Technology can drive new concepts. But trying to coin a new term is hard and takes time, which is a problem when you just want someone to "get it". (I know 'cause in the early 90's I coined the phrase "appliance" and it took the industry 2 years to get around to using it). So rather than coin a new phrase, sometimes it is much easier to use a well understood concept and just add one new wrinkle to it. The good science fiction writers do this all the time.
Here's a case in point. Back in 99 I saw that the Internet could actually be a useful vehicle for file storage. But it wasn't until last year when Amazon came out with S3 that you could actually do something useful. But still pretty primitive. Again, how do you convey this concept?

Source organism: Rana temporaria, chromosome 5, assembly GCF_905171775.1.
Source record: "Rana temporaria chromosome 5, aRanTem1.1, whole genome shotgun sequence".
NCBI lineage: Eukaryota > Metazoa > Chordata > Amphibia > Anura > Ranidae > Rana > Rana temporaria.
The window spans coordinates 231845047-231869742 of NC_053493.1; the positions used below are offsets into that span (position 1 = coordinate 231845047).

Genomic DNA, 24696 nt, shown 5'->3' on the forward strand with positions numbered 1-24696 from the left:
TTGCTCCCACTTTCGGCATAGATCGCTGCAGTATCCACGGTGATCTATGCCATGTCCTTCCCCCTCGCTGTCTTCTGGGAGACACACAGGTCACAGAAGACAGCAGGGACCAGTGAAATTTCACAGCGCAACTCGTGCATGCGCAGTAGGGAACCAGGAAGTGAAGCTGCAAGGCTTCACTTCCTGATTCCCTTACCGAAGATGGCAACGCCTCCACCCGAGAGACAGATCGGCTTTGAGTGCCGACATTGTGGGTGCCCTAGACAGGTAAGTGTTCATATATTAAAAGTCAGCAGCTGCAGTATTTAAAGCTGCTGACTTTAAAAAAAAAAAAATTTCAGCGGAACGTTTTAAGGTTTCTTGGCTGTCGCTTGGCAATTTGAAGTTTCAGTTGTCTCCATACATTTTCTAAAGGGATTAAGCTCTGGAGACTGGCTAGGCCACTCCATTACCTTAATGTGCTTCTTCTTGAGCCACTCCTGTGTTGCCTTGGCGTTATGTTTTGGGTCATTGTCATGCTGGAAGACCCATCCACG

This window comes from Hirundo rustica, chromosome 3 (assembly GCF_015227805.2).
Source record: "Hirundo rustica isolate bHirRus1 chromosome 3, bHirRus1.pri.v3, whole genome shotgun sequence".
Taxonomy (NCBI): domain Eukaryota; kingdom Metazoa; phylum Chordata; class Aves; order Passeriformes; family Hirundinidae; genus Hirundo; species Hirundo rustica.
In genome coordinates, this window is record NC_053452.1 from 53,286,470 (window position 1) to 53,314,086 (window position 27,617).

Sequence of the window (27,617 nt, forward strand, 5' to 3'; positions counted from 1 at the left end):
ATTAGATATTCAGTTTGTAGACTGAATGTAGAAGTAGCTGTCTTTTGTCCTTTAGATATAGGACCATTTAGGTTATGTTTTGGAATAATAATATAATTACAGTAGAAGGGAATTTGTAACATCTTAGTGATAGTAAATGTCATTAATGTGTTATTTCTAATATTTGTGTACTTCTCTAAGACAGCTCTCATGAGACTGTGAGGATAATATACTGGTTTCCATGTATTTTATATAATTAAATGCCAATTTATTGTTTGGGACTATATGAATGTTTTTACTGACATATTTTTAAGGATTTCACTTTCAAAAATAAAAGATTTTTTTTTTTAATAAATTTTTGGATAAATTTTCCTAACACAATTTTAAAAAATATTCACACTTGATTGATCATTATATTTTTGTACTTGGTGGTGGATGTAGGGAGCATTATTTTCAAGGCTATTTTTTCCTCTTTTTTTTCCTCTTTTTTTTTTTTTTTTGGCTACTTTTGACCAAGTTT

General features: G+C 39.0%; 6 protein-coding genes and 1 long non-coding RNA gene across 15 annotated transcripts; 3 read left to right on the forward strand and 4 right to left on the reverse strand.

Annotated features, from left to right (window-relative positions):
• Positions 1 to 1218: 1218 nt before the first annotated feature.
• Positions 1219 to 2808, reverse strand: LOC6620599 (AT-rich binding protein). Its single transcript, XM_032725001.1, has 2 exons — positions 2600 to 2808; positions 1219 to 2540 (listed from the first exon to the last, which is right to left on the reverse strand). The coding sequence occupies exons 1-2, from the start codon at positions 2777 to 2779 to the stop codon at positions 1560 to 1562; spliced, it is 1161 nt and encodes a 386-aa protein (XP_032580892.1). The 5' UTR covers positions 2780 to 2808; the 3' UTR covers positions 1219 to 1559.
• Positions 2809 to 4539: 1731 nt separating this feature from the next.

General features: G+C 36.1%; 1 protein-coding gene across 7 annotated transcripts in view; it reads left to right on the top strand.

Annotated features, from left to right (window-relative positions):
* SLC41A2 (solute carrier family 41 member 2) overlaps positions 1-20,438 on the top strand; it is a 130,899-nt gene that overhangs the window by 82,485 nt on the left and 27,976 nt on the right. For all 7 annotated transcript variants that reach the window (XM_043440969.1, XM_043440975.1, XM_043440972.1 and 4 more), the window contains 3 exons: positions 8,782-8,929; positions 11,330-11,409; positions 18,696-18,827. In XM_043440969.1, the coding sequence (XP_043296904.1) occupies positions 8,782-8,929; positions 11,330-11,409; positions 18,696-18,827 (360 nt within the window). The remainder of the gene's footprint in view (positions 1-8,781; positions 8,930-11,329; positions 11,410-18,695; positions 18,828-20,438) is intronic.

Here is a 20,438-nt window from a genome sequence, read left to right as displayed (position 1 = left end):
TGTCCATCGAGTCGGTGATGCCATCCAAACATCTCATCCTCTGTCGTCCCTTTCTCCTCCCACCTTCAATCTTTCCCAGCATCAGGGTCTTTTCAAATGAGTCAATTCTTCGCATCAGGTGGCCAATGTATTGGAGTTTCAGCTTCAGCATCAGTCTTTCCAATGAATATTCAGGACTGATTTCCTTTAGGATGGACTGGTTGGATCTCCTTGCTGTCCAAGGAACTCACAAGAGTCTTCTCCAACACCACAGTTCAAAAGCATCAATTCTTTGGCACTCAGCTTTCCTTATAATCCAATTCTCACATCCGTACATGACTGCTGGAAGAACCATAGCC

Today I read a blog post by Tony who is in the storage business. There is a well defined storage method called Network Attached Storage (NAS), which provides high level intelligence to storage you just jack in anywhere into your network. This post and the fact I just installed an Iomega device yesterday got me thinking. So what if you took the fundamentals of NAS, but instead of a network, you had the Internet? Viola! Internet Attached Storage. So people in the business "get it", but instead of a physical device, you have virtual devices ( courtesy of Amazon). But you still need a good management layer on it which is what my new company does.
We'll see it this catches on. But if you have a new product or service which looks like something understood, but radically different in one key component, try changing out one word and see if it makes sense. It's a lot easier way to get your concept across.